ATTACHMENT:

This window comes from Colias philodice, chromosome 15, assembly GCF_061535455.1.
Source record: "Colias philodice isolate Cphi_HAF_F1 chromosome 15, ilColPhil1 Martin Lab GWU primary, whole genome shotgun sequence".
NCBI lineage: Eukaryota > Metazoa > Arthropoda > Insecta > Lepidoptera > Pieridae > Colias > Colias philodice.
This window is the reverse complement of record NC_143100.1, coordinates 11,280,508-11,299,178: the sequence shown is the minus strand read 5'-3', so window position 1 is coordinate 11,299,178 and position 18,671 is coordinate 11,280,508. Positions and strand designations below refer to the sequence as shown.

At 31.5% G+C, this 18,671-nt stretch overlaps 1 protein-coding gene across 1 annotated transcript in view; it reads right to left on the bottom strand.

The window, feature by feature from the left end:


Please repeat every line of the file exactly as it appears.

This window comes from Colias philodice, chromosome 15, assembly GCF_061535455.1.
Source record: "Colias philodice isolate Cphi_HAF_F1 chromosome 15, ilColPhil1 Martin Lab GWU primary, whole genome shotgun sequence".
NCBI lineage: Eukaryota > Metazoa > Arthropoda > Insecta > Lepidoptera > Pieridae > Colias > Colias philodice.
This window is the reverse complement of record NC_143100.1, coordinates 11,280,508-11,299,178: the sequence shown is the minus strand read 5'-3', so window position 1 is coordinate 11,299,178 and position 18,671 is coordinate 11,280,508. Positions and strand designations below refer to the sequence as shown.

At 31.5% G+C, this 18,671-nt stretch overlaps 1 protein-coding gene across 1 annotated transcript in view; it reads right to left on the bottom strand.

The window, feature by feature from the left end: